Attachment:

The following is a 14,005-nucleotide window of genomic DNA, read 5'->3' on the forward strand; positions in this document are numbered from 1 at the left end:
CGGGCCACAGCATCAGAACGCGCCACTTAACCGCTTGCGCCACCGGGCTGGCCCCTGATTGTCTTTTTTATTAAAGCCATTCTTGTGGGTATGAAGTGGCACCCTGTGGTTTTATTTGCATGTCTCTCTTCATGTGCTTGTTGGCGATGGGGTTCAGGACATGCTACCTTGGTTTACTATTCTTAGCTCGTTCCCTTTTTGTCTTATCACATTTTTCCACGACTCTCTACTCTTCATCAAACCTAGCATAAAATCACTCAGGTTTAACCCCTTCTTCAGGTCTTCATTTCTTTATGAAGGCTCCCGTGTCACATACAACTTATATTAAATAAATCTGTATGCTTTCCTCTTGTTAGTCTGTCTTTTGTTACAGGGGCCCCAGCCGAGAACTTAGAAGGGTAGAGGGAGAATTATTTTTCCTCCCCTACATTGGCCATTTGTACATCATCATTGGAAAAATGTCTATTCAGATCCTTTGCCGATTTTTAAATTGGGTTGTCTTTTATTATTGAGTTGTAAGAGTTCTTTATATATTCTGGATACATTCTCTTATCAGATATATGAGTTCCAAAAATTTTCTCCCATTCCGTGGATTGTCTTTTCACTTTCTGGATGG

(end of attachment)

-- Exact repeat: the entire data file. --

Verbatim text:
The following is a 14,005-nucleotide window of genomic DNA, read 5'->3' on the forward strand; positions in this document are numbered from 1 at the left end:
CGGGCCACAGCATCAGAACGCGCCACTTAACCGCTTGCGCCACCGGGCTGGCCCCTGATTGTCTTTTTTATTAAAGCCATTCTTGTGGGTATGAAGTGGCACCCTGTGGTTTTATTTGCATGTCTCTCTTCATGTGCTTGTTGGCGATGGGGTTCAGGACATGCTACCTTGGTTTACTATTCTTAGCTCGTTCCCTTTTTGTCTTATCACATTTTTCCACGACTCTCTACTCTTCATCAAACCTAGCATAAAATCACTCAGGTTTAACCCCTTCTTCAGGTCTTCATTTCTTTATGAAGGCTCCCGTGTCACATACAACTTATATTAAATAAATCTGTATGCTTTCCTCTTGTTAGTCTGTCTTTTGTTACAGGGGCCCCAGCCGAGAACTTAGAAGGGTAGAGGGAGAATTATTTTTCCTCCCCTACATTGGCCATTTGTACATCATCATTGGAAAAATGTCTATTCAGATCCTTTGCCGATTTTTAAATTGGGTTGTCTTTTATTATTGAGTTGTAAGAGTTCTTTATATATTCTGGATACATTCTCTTATCAGATATATGAGTTCCAAAAATTTTCTCCCATTCCGTGGATTGTCTTTTCACTTTCTGGATGG